Couchbase, a NOSQL BigData database, now offers a new language, N1QL, to write queries. This article will show you how to use the new Couchbase JDBC driver in JasperReports Server (I will use tje JRS acronym from now), in order to execute SQL(92) queries on the Couchbase database.

Prerequisites

As for any tutorial, there are needed prerequisites. Here are them for this tuto.

Couchbase Server

First, you need a Couchbase cluster v4.0 or later. As I am writing this text, there is a beta version available on Couchbase’s website. This cluster needs to have at least one node with the Index service and one node with the Query service.

JasperReports Server

Then, you will need a working JRS. The easiest is to download the evaluation version. It has all the commercial features and enables you to test the server for one month from the installation date. This evaluation edition embeds an application server (Tomcat) and a database server (PostgreSQL). So, by accepting all the default choices, the server will be installed with all its prerequisites.

Couchbase JDBC driver

Finally, you need the JDBC driver provided by Couchbase. It is currently not publicly available but you can ask Couchbase for it.

Folder structure creation

We will start by creating a folder structure to place the different elements of this tutorial following the best practices. This part is not mandatory to add Couchbase’s JDBC driver and to create a data source, nevertheless it is better and will be assumed to be executed in other tutorials.

First, we have to login into JRS as jasperadmin with the default password jasperadmin (Best practices strongly discourage to connect as superuser, this account is designed to administrate the JRS instance, at the instance level). jasperadmin is an accound with the administrator role. It is automatically created when an organization is created. In our case, with an evaluation installation, it exists and we will use it to add the data source and make it available to the other users. By default, jasperadmin can read and write everywhere whereas joeuser (the default simple user automatically created) can only write in a single repertoire.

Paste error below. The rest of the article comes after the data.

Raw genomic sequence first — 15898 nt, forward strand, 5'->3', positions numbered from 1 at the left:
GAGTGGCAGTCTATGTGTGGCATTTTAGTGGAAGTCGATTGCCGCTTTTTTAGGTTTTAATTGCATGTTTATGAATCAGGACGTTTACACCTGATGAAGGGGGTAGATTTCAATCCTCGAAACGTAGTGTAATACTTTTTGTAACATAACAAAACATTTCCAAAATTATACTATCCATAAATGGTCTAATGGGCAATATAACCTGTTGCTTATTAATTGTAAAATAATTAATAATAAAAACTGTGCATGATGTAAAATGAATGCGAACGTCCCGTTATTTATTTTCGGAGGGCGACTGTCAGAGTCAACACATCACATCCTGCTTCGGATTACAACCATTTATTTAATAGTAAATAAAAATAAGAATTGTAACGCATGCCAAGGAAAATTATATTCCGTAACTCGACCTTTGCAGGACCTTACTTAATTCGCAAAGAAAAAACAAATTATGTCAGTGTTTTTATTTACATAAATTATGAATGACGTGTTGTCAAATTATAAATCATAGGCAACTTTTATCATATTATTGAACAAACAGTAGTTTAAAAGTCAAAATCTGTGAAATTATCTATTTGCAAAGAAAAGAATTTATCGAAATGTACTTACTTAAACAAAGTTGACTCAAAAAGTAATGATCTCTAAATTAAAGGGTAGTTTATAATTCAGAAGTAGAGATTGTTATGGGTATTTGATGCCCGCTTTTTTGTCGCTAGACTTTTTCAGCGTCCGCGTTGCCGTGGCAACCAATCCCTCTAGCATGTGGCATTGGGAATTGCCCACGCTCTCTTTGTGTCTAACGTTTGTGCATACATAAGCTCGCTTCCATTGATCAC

When a user connects to JRS, he goes to his organization’s repository. The repository is like a shared folder, with sub-folders and objects. It is possible to give (or not) permissions on the folders and objects, to named users or to roles (groups).

We have to open the repository, by opening the View menu and selecting Repository item :

View/Repository menu

A JRS instance can be available in SaaS. It means that it can accept connections from John Doe/BeautifulFlowers and from John Doe/Flowers for everyone, each of them will only be able to see his company’s data through his company’s report templates (or shared templates), in a customized user interface (colors, logo, layout, …). So, there are private locations for each company (organization) and common shared locations. In the tutorial, we will place the data source in the common area so that every organization will be able to use it. We will begin by creating a project folder in this place : /Public/WorldDevelopment. Right clic on the /Public folder to create a new sub-folder :

New folder menu

Enter the folder’s name WorldDevelopment :

Project folder creation

Upon the different items that we will create, there are technical items (data sources, queries, logos, prompts, …) and business items (report templates, reports, views, dashboards, …). The business items depend on the technical items to be displayed. Even if the end-user needs to be able to display the business item list and to execute them, he is definitely not interested in listing the technical items. Theses technical items need to be useable but not listable by the end-user, to keep his user interface clean and business focused. We will create an hidden folder to gather all the technical items : /Public/WorldDevelopment/Resources.

Technical resources folder creation

Let’s continue with best practices. We will not create a technical mess with all technical resources together in a single folder. We will place them in sub-folders. In this tutorial, we learn how to create a data source, so we will create a datasource sub-folder in the resources folder, with all the projects items : /Public/WorldDevelopment/Resources/DataSources.